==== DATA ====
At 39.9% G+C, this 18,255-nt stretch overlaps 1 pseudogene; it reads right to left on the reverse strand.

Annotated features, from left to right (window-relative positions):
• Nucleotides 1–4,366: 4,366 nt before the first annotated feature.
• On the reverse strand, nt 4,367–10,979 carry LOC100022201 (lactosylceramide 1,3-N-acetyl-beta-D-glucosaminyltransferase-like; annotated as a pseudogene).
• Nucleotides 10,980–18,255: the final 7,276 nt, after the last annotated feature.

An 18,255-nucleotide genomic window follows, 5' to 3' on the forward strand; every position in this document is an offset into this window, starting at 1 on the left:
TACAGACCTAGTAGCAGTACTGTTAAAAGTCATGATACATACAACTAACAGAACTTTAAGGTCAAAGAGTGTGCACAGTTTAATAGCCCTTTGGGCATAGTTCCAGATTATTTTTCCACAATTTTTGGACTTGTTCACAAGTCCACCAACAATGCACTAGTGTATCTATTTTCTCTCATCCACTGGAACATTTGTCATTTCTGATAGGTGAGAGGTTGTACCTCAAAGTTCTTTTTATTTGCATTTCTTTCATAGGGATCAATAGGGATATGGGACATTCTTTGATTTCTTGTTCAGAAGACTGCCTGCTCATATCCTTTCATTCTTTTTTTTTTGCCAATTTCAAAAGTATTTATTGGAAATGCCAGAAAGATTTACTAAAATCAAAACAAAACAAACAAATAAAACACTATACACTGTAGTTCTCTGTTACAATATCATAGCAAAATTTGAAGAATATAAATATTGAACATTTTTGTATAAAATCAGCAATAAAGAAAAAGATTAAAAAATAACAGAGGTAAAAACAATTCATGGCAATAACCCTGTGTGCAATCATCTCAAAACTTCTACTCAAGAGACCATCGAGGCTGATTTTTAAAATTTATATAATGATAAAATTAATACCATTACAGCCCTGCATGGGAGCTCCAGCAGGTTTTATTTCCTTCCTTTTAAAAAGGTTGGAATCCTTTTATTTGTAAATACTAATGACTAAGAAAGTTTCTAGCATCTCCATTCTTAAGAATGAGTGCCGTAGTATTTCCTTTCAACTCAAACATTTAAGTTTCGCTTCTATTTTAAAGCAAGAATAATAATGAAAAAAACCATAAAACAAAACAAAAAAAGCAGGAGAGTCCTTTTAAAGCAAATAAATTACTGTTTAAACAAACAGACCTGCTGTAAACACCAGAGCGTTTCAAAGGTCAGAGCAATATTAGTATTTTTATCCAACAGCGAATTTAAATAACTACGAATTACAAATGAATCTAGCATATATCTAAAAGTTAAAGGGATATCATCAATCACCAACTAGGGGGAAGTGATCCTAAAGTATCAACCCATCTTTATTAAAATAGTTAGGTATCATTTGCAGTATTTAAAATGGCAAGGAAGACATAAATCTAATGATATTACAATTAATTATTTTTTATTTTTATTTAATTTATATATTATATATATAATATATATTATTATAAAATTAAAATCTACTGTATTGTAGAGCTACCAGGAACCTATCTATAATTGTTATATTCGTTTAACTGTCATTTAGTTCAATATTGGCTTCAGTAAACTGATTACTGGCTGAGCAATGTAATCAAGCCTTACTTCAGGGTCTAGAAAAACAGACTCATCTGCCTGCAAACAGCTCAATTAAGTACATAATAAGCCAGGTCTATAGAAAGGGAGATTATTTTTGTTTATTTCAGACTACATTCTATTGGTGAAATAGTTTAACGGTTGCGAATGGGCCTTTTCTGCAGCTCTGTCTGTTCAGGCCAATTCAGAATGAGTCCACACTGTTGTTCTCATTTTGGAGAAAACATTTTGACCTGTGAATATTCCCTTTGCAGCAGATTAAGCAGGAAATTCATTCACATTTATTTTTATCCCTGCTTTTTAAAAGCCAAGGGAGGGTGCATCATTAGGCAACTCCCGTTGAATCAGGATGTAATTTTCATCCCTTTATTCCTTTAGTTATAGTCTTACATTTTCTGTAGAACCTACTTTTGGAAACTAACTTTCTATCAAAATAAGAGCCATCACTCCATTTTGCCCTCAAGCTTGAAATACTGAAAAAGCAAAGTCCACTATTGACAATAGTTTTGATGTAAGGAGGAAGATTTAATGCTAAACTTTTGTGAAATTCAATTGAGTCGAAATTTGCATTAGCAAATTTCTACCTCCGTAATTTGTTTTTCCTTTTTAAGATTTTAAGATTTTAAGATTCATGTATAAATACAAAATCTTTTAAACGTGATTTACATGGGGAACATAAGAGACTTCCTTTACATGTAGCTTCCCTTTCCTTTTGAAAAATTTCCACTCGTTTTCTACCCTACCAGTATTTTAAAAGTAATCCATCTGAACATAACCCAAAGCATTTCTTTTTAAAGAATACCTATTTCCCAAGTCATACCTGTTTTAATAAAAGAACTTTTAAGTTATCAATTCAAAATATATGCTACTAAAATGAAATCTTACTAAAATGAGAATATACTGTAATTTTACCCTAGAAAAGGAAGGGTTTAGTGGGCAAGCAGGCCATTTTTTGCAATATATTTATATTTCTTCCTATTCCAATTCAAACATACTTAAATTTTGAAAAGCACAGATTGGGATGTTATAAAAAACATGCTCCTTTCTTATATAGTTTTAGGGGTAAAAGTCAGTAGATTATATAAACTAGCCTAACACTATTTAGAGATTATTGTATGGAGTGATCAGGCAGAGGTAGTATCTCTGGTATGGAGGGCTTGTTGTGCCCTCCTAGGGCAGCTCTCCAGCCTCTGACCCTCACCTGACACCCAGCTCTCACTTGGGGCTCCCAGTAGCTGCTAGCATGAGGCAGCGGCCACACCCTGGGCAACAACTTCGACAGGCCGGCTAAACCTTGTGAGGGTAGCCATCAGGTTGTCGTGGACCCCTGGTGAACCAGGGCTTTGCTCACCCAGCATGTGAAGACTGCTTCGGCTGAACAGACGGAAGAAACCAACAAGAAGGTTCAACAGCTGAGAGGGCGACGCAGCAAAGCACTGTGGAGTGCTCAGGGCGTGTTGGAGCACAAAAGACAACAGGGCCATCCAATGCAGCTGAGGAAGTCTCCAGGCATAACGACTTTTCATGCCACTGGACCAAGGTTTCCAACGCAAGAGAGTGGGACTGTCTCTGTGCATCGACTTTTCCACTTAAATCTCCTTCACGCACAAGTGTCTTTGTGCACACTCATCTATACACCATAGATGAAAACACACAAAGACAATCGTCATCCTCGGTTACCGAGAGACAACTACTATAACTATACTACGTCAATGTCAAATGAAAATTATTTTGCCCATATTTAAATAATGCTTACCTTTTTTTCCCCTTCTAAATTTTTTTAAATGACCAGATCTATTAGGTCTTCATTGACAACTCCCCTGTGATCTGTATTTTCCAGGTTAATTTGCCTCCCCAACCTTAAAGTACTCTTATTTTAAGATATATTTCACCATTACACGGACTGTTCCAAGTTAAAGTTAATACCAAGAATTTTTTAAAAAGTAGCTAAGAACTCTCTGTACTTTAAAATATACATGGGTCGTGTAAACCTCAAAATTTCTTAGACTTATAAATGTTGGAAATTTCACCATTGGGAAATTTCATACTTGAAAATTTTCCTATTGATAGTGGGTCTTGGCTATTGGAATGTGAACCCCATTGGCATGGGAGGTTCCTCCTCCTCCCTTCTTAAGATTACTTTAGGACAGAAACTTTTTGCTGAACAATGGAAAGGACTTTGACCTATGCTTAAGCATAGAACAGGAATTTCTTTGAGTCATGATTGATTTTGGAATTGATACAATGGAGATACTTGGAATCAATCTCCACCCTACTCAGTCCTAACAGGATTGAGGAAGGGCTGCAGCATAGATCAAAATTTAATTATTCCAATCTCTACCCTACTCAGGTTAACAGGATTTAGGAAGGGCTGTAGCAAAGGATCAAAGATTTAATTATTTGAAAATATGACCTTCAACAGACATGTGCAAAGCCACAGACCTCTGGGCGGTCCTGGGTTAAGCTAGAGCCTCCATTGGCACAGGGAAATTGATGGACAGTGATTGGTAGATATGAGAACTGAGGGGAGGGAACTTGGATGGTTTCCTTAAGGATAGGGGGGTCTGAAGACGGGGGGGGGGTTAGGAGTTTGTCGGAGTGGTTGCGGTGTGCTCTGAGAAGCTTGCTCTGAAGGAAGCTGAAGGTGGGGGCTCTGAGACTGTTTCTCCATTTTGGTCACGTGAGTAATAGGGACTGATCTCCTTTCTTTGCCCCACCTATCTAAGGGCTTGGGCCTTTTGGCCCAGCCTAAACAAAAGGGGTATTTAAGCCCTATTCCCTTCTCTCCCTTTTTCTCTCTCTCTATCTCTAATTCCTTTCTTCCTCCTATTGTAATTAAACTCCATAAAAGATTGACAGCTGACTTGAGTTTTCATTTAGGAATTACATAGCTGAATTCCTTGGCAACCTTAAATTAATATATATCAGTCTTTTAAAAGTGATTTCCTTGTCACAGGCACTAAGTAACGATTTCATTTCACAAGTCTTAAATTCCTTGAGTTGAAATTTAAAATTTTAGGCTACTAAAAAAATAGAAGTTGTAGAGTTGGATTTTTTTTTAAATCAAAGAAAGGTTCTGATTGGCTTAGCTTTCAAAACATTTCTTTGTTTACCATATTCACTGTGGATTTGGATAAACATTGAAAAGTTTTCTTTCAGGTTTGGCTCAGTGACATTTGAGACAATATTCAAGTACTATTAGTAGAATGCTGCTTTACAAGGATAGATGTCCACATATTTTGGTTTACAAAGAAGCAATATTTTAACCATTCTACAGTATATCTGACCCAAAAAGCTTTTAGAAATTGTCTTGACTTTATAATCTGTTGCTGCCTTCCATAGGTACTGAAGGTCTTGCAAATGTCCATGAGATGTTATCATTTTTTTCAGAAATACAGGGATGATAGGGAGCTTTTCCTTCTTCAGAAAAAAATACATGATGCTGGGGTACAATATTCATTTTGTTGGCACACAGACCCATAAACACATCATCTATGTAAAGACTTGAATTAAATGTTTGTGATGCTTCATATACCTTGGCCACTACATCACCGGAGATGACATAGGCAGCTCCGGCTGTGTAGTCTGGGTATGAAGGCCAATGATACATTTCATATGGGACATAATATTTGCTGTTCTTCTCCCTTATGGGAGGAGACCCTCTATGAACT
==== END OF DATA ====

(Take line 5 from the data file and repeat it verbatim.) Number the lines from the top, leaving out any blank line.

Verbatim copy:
• Nucleotides 10,980–18,255: the final 7,276 nt, after the last annotated feature.